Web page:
How to pronounce William Kamkwamba: kam-kwarmba (the word means a piece of fabric in Malawi)
William Kamkwamba was born in Dowa, Malawi, in 1987 and raised in Masitala village along the central plains. One of seven children born to sustenance farmers who grew maize and tobacco, his childhood was often interrupted by drought and hunger.
At age twelve, Kamkwamba became fascinated with electricitya luxury enjoyed by only 2 percent of Malawi. He taught himself radio repair and began tinkering with bicycle dynamos, hoping to understand the inner workings of generators. During a devastating famine in 200102, William dropped out of high school during his first semester. As thousands died across the country, he continued his education by visiting a small library near his village that was funded by the American government. After seeing windmills on the cover of an 8th-grade science book, he set out to build his own machine using scavenged parts from a scrap yard. His first windmill was made from PVC pipe, a tractor fan, an old bicycle frame, and tree branches, and powered four light bulbs and charge mobile phones. A second windmill pumped water for a family garden.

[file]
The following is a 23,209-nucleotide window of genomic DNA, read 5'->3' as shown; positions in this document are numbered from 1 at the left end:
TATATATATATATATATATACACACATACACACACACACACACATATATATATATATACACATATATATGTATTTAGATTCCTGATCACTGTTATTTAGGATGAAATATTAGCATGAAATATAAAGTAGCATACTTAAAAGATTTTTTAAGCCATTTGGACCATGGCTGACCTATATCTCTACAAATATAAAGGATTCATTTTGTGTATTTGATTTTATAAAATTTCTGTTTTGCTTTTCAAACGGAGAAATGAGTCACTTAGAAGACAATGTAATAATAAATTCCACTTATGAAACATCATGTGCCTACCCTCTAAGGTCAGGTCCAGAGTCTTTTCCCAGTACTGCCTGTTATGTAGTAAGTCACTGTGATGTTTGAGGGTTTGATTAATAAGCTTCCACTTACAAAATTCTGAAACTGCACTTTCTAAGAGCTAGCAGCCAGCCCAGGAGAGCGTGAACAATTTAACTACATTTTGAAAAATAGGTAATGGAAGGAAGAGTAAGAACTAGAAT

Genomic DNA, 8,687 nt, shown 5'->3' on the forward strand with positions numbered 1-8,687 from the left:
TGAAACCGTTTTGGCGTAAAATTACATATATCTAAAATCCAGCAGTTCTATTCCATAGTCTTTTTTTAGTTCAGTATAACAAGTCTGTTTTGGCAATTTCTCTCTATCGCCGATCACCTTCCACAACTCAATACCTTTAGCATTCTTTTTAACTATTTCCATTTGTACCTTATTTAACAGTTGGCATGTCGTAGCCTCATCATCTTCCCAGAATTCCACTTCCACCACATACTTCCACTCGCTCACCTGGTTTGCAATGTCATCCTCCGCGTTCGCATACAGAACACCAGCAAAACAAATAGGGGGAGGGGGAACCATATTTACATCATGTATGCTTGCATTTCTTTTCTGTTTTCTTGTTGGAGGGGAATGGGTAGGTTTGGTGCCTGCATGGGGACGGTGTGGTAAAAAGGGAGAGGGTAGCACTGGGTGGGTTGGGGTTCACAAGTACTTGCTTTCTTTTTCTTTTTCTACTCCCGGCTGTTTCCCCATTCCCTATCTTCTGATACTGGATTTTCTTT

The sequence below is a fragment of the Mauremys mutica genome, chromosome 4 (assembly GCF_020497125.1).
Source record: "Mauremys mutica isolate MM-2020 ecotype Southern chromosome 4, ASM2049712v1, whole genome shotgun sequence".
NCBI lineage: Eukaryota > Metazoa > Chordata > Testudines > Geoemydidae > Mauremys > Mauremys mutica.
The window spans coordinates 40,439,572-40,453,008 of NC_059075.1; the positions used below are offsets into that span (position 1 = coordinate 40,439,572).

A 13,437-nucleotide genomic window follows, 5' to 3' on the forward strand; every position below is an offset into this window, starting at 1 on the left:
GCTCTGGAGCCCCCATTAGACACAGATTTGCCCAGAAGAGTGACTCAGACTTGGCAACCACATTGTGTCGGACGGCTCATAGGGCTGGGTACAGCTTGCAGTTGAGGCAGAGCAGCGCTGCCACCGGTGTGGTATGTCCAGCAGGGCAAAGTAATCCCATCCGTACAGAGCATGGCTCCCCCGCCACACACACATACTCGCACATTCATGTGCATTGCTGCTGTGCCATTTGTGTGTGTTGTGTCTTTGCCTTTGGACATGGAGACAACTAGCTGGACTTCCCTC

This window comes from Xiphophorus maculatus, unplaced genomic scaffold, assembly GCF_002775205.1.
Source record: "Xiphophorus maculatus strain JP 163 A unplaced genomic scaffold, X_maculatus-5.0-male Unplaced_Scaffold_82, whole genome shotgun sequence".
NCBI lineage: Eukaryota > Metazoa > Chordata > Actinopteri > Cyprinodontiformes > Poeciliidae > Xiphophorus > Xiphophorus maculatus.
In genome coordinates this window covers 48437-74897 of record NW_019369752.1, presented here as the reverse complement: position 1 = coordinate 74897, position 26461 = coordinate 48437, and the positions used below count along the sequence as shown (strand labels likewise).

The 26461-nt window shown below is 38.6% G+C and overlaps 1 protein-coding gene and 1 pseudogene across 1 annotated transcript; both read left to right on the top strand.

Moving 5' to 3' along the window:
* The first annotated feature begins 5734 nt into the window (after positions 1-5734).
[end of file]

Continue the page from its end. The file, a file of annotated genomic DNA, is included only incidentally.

Local news outlets discovered Kamkwamba in 2007, which led to a stage appearance at the TEDGlobal conference in Arusha, Tanzania. It was the first time he'd ever been on an airplane or seen the Internet. The appearance at TED, and a subsequent front-page feature in the Wall Street Journal, sparked a flood of international support, and soon William returned to school and completed much-needed improvements in his village farm, such as adding drip irrigation to shield his family against future drought. He's now a student at African Leadership Academy in Johannesburg, South Africa, and has written a biography: The Boy Who Harnessed the Wind: Creating Currents of Electricity and Hope with coauthor Bryan Mealer.
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A short video about William Kamkwamba, author of The Boy Who Harnessed the Wind
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